Clean Up HRM Elections With Public Funding

By Wyn Jones 

A local interest group has once again raised the subject of political donations at a recent HRM Council meeting. The group rightly questioned whether HRM Councillors should be accepting donations from local developers. 

Some councillors immediately replied, quite categorically, that donations are a necessary part of the election process. As indeed they are.  An election campaign, even at the municipal level, can be expensive.  

But why single out the real estate developers alone, when the real question is the moral implications of corporate or business donations? Despite the protestations by councillors that accepting money is not problematic, given human nature, a donation of any amount does, in fact imply and create a bias in favour of the donor.  

The simplest solution to this moral quandary is to ban all donations from corporations and businesses. But this solution would only shift the sources of money to individual donors, which, in turn, only heightens the implication of self-interest and special personal favour.  
During a campaign with multiple candidates, the one who can raise the most money is very often at a distinct advantage over any rival. Any candidate worth his or her salt will naturally spend more time and effort cultivating a rapport with those on whom they depend for financial aid.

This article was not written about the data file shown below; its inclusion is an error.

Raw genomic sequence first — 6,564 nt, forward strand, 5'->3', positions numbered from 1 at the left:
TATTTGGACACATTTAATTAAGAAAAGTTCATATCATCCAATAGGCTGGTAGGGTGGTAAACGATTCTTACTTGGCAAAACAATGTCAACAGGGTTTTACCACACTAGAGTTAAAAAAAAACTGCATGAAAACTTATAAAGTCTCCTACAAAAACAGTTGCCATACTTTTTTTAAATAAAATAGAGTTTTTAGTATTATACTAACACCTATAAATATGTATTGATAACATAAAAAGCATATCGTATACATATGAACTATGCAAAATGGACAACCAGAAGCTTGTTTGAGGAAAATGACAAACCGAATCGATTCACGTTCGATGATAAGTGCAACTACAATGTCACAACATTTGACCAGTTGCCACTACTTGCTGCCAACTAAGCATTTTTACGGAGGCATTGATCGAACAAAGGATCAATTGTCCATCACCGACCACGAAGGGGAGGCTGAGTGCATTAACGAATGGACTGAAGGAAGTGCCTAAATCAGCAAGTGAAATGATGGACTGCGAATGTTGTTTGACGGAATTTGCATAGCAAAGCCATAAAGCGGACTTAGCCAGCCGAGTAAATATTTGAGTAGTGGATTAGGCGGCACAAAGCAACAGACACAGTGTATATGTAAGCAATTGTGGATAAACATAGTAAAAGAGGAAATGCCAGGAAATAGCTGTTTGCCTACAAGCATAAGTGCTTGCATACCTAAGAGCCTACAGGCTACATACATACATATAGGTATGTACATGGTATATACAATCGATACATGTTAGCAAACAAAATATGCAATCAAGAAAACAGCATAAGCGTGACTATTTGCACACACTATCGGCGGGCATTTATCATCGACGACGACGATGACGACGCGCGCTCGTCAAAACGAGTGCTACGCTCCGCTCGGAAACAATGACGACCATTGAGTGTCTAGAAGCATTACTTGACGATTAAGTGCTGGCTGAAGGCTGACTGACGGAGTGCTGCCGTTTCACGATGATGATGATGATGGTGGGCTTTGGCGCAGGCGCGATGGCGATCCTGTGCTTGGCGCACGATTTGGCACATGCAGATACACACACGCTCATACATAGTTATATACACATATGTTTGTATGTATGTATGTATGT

Why then should we not consider banning donations of any kind and level the playing field by giving each contender a defined and equal amount of money funded by HRM itself?  Each candidate would first have to demonstrate a serious interest in gaining elected office by submitting a deposit of $5,000. The candidate would eventually be reimbursed this amount on winning a minimum percentage of the vote, like eight percentLower than this percentage, and the candidate would lose the deposit. This provision would eliminate frivolous candidacies.  

The amount of money granted to each candidate in each riding in HRM could be in the range of $12,000 to $15,000, with the mayoralty candidates each receiving $25,000 to $30,000. These figures are in line with the average amounts that our councillors spent on their election campaigns last fall. By funding our candidates in this way, all the eventual winners would be able to take office unencumbered by favours owed or promised. They would be free to cast their votes in Council purely by merit and by conscience, and never have to face any suggestions of favouritism or bias. 

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